2. Methods and data

2.1. Ambient UV radiation

The surface UV radiation at the Central Geophysical Observatory of the Institute of Geophysics, Polish Academy of Sciences, in Belsk (52°N, 21°E, central Poland), has been measured by various broadband instruments since 1975, and by the Brewer spectrophotome-ter (BS) since 1992. The UV series has been recently homogenized and used for the trend detection for the period of 1976-2008 [22]. The biologically effective (BE) spectral irradiances for the erythema appearance, and production of pre-vitamin D3 from the 7-dehydrocholesterol, were obtained by using the CIE action spectra for erythema [23], and the vitamin D production [24], respectively, as the weighting functions for all of the BS spectra, collected in 2010. The ShicRIVM algorithm [25] was applied to extend the spectra from the measured 290-325 nm range, up to 400 nm.

To run our model and compare it with the previous model [17], we calculated the BE fractional daily doses for 1 h or 2 h period, on each day of 2010. Normally, there are 1-4 Brewer UV measurements, performed every hour throughout the day. Such time resolution gives only a crude approximation of 1 h doses, as clouds may affect the surface UV irradiance on much shorter time scales. Thus, the BE fractional daily doses have to be reproduced from proxy variables, correlated with the UV irradiance. The following proxies were selected: the output (in Volts) of the collocated Kipp and Zonen UV broad-band meter, the UV-S-EA-T, solar elevation from an astronomical formula, and the amount of ozone in the whole column of the atmosphere (from the nearest BS ozone measurements). A multiple regression model of the BE irradiance, measured by the BS during clear-sky conditions, on the proxy values at the time of BS measurement, was constructed. A standard least-squares procedure was applied to find the regression constants. Subsequently, the 1 min BE irradiances were calculated throughout the whole day, using a linear combination of regression constants, and the time series of the regression proxies. Similar procedures were commonly used in the past reconstructions of the ground level solar UV [26-28].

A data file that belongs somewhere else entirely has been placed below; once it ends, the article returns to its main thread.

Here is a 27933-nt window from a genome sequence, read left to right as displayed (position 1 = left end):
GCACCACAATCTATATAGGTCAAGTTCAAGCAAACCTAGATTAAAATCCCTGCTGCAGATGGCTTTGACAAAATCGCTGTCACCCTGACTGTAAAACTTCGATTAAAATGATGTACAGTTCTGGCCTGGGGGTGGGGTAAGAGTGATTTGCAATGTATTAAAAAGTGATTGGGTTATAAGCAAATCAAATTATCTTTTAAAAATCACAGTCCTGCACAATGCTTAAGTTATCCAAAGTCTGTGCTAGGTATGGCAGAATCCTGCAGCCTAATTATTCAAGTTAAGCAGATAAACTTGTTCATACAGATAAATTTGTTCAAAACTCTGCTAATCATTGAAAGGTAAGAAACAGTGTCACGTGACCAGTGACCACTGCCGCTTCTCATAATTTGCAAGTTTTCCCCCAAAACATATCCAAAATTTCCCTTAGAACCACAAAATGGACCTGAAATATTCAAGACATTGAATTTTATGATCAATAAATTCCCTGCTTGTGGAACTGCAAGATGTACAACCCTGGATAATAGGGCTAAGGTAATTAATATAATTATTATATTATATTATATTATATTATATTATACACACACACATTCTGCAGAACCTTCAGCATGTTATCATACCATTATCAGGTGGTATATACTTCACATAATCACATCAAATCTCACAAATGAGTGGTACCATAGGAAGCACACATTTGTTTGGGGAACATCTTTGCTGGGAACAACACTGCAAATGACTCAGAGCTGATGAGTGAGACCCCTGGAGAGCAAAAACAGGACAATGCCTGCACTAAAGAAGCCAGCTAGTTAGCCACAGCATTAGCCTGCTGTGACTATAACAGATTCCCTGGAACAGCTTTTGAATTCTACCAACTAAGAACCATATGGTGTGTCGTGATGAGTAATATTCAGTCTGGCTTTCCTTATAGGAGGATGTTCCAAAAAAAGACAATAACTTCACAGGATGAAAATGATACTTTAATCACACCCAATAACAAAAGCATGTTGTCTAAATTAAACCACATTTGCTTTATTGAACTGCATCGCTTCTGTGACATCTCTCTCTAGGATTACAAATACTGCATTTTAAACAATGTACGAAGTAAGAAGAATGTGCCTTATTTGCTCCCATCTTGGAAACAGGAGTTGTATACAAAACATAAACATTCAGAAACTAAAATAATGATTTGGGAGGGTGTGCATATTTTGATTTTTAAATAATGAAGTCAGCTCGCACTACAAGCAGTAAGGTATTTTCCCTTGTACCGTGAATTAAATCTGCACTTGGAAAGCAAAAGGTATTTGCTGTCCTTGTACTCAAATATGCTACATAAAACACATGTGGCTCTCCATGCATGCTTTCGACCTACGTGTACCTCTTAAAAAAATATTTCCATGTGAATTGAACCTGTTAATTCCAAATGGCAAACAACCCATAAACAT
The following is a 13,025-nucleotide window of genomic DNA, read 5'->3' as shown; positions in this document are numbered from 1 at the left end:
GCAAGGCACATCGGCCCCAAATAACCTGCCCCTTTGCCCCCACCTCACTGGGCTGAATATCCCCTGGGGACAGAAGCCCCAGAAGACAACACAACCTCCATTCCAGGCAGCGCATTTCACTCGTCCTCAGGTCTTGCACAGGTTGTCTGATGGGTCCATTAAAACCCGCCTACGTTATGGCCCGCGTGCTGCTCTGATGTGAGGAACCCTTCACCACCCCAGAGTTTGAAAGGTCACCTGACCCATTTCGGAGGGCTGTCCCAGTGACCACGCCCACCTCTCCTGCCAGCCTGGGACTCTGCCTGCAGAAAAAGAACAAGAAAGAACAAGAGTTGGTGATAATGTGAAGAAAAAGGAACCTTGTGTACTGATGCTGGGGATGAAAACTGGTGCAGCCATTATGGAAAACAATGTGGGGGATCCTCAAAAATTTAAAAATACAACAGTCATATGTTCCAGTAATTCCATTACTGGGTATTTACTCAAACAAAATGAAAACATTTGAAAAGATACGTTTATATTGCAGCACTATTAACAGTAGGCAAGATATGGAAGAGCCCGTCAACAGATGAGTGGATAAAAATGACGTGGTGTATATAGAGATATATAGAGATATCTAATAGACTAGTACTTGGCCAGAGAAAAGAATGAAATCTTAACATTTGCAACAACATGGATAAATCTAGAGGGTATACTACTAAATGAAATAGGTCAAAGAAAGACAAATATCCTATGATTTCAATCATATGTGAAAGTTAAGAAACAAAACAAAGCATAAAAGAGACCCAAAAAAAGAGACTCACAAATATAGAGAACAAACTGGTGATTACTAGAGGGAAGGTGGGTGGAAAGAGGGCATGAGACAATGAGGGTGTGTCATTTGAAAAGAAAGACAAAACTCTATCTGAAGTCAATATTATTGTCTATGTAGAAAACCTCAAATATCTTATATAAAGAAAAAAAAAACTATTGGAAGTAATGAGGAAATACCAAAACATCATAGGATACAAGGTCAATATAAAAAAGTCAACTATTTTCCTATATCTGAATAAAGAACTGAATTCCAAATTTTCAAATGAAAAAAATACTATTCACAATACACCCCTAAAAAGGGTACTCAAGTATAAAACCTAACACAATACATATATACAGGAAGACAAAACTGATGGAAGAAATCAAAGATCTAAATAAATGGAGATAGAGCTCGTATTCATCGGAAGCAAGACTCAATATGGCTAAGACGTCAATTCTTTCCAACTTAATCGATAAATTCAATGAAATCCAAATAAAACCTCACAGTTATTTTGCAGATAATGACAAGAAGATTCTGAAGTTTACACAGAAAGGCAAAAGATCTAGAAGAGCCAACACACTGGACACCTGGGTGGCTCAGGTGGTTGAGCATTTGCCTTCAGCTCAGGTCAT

Two regression models are considered here to calculate the ery-themal and vitamin D weighted irradiances with 1 min resolution. The erythemal irradiances from the reconstruction model differ only slightly, by about 2-3% ± 7% (standard error), from the routine erythemal irradiances, detected by the Belsk broad-band meter. Moreover, the reconstructed vitamin D irradiances agree (within a ±5% range) with those derived by the recently proposed statistical model, that converts the observed erythemal irradiances (from the Belsk's UV broadband meter) to the vitamin D weighted irradi-ances with an accuracy of about 10% [29].

The BE doses are expressed in hundreds of BE Joules per square meter. The standard erythema dose (SED) of 100 Jeryt rrr2 is used as a standardized measure of erythemogenic UV radiation. The value of 100 JvitD3 m-2 also approximates the standard vitamin D dose (SDD), corresponding to the UV exposure on 25% of the whole skin area, that is equivalent of an oral daily dose of 1000 IU vitamin D, necessary to keep sufficient vitamin D level in the blood. The recent estimation of the SDD value was about 106 JvitD3 mr2 for the skin phototype II [30]. The latest calculations suggested the lower value of SDD [31]. There is no common agreement on the shape of the pre-vitamin D3 action spectrum, reflecting uncertainties of the photoconversion rate of pro-vitamin D3 to pre-vitamin D3 in human skin [32]. Hereafter, we denote 1 SDD = 100 JvitD3 mr2. However, this may only be a rough estimate of the UV exposure on 25% skin area, providing an adequate vitamin D status.